Radio Siren

Static shutters through the song as I hand the customer her change. She nods absentmindedly in tired thanks, and the jingle of bells alerts me to her departure as I go to fiddle with the radio’s dial.

The thing is old, and out in Bumfuck, Mississippi, only one station comes through with minimal static. If not for the shit my provider sells as coverage, I’d be listening to my Spotify playlist, but it is what it is.

The finicky radio is enough to make me want to turn it off some nights, but it’s never long before the kind of silence that only a rural area paired with darkness can create makes me choose static to keep me company. It’s better than the cicadas, muted by the walls, and the occasional rodent scavenging through the bins out back.

There’s always sound, but it’s the wavering white noise kind that can shove my anxiety into overdrive real quick, especially with caffeine replacing sleep – thanks to the shifts of my two jobs meeting to where time for sleep is hard to come by.

But sleep and sanity by damned; the faster I can get out of Mississippi, the better.

Fiddling with the radio dial, I soon hear a voice cracking through the static. Soon, I get it to where her voice is clear as she’s saying, “… new listener.”

I sit down and take out the book I’ve been reading.

“Miss Lottie Reyes, what are you longing for?”

My eyes snap back to the radio, my mouth forming an O as words get stuck halfway up my throat.

“Don’t be shy now, Miss Lottie.” Her accent sounds too Southern Bell to be organic. “Those who find our station have always found themselves longing for something.”

All I’ve ever wanted was to escape the hellhole I was born and raised in. My mind splits in two, at war between blurting this out and smashing the radio to pieces.

Blurting wins out:

“To escape.”

“Ah….” The voice is saturated with a smile that makes a shiver roll up my spine.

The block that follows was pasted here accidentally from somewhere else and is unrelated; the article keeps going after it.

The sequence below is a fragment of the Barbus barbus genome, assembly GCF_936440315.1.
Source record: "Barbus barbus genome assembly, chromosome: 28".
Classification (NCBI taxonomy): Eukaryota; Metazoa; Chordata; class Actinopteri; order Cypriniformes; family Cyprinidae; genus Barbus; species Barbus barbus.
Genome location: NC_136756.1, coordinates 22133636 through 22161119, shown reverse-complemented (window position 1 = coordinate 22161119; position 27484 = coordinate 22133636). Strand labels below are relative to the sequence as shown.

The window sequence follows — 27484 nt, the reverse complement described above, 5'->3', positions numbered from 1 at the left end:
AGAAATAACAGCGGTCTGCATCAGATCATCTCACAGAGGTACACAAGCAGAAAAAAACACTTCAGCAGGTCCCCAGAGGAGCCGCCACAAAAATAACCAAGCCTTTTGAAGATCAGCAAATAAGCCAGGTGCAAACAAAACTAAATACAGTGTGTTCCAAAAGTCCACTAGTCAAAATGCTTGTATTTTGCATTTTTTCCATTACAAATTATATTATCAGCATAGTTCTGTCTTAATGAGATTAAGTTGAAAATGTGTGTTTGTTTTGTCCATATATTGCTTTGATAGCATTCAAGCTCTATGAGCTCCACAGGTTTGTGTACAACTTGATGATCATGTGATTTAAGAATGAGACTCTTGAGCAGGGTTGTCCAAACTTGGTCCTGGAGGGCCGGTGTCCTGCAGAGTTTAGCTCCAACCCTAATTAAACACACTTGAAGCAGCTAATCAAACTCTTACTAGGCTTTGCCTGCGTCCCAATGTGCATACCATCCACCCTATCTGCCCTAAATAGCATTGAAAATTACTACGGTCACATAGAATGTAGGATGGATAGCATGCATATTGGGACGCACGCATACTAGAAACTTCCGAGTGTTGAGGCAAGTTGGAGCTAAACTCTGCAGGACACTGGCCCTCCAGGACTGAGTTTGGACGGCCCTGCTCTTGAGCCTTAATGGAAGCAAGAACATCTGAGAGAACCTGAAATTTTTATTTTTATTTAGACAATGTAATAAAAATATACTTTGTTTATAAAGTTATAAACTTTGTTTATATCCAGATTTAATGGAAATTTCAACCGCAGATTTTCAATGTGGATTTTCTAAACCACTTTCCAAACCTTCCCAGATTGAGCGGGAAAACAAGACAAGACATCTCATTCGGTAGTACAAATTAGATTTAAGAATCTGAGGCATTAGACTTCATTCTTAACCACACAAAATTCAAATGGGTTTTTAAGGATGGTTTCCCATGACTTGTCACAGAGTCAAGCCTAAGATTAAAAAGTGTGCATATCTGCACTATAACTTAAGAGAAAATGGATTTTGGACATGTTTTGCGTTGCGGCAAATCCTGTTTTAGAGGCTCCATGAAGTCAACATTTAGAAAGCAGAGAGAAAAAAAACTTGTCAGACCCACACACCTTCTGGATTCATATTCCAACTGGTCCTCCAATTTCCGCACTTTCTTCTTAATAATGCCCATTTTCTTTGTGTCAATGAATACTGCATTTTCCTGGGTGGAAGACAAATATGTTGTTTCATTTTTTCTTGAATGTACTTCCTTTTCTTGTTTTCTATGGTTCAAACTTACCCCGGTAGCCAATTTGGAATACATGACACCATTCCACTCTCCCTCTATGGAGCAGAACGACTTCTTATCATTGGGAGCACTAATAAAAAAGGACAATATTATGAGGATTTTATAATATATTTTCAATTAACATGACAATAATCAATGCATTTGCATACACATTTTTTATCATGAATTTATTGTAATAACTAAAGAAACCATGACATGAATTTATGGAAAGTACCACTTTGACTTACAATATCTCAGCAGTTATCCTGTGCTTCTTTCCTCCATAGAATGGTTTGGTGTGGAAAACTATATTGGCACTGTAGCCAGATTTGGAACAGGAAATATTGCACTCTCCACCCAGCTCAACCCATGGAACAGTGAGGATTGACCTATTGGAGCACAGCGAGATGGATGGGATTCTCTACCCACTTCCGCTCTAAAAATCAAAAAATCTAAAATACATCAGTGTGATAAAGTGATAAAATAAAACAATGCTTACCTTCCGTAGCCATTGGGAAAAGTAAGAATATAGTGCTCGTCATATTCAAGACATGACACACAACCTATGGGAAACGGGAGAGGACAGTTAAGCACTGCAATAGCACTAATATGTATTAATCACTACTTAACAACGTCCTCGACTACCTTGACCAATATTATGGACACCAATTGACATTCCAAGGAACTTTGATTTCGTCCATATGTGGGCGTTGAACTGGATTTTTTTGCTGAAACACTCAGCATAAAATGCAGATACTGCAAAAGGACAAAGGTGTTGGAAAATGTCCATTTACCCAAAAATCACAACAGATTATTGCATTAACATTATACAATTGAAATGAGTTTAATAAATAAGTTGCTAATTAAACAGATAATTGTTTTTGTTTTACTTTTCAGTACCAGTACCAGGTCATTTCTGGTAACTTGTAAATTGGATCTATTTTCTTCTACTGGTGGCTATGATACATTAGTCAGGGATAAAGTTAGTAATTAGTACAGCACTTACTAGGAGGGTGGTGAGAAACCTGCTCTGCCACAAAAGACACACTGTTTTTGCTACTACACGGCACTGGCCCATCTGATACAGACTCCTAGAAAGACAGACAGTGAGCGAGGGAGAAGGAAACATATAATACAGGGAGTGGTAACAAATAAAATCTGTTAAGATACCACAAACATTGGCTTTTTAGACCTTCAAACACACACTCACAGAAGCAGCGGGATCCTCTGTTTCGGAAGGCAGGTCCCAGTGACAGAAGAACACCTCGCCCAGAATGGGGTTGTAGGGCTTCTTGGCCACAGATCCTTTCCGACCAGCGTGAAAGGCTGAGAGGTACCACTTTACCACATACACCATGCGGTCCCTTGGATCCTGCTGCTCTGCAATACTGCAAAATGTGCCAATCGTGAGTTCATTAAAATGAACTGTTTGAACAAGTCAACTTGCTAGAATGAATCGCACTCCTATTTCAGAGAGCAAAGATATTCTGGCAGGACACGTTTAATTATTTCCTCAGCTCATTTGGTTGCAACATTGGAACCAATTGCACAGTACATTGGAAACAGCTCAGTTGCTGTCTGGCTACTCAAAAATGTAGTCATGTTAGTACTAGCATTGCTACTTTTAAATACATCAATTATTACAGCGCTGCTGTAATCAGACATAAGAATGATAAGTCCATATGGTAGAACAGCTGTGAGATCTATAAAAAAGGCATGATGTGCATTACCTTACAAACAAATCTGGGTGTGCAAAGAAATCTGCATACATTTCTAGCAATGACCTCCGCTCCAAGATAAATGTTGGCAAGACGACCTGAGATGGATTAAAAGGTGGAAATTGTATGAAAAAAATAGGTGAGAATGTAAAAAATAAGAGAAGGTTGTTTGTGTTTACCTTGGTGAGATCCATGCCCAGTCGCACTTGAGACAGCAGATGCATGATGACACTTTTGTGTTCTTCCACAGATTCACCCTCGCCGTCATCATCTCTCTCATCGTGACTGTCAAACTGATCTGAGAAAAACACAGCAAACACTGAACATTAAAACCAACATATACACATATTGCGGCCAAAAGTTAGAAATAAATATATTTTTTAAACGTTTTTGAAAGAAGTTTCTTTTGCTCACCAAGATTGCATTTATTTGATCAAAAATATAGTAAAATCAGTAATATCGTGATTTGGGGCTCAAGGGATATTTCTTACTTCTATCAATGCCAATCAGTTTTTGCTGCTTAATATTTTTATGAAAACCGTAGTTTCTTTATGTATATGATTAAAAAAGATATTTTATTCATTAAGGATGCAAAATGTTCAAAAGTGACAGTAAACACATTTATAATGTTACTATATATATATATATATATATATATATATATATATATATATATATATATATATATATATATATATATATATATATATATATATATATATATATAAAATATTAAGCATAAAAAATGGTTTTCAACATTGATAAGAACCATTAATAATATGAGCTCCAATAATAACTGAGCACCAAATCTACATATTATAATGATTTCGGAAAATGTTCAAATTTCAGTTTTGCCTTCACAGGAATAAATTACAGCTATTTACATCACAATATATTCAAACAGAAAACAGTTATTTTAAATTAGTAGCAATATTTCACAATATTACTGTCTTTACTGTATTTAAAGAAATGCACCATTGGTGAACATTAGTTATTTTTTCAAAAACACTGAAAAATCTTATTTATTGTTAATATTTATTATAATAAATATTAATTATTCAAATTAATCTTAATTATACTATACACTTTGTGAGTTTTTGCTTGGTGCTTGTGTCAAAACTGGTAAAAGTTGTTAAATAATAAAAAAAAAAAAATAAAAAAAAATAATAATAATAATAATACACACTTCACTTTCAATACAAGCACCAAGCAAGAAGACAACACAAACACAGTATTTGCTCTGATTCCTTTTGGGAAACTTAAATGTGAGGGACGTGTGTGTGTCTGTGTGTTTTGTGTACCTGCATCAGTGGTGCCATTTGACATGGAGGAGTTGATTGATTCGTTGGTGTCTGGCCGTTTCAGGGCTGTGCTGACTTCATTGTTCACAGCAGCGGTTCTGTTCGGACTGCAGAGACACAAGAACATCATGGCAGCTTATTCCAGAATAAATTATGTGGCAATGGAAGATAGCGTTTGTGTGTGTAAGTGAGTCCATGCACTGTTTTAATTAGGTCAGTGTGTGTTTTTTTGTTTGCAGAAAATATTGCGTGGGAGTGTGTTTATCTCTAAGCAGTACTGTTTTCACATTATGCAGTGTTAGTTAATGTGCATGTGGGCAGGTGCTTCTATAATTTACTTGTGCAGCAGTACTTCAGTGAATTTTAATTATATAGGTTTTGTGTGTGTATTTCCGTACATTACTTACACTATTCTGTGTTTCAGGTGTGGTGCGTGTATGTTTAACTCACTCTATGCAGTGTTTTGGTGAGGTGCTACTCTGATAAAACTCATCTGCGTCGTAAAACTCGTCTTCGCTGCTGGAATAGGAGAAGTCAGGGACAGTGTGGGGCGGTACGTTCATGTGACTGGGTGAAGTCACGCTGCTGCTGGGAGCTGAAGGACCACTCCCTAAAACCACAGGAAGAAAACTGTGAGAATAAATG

“Being trapped and finding freedom is such a common theme in your fairytales,” she says. “So much harder to achieve than a prince discovering you, however.”

“I prefer princesses, myself,” I find myself saying.

My body tingles, and my heartrate slows.

“As do I.” Her voice seeps deep into my mind and then deeper.

Like I hear her with my soul.

“I knew one before very well,” she says. “I continue to dream of her.”

Book fallen and forgotten, I clutch the arms of my chair, nails digging into the wood. Envy and hatred for this unnamed princess the woman on the radio knew fills me.

Nothing else exists but that turmoil.

Until nothing exists but bliss when she says, “I like the sound of your voice. You sound like a born story-teller.”

Without any more prompting, I dive into the story of when two friends and I went camping in Arkansas, my first time out of Mississippi. I feel at ease, eyes unblinking as I gaze into the distance, though I see nothing but my own memories.

The woman on the radio interjects every so often to comment, my heart swelling with each positive word.

“What an amazing story,” she says once it’s finished.

My heart skips a beat, and my body feels hot.

“Can you tell me another?” she asks, voice coming from somewhere other than the radio.

I follow it as I dive into another story, this one about when I visited a friend at her college in Texas.

As I talk, I go out the back door, past the trash bins. The woods are dark; they seem to absorb the store’s security light. Yet I never trip of have my apron or hoodie sleeves get snagged by the trees or bushes.

I stop in front of a large pond and kneel down as I continue telling my story.

A woman’s pale hand reaches up from the ink-black water, and I take it with a smile.


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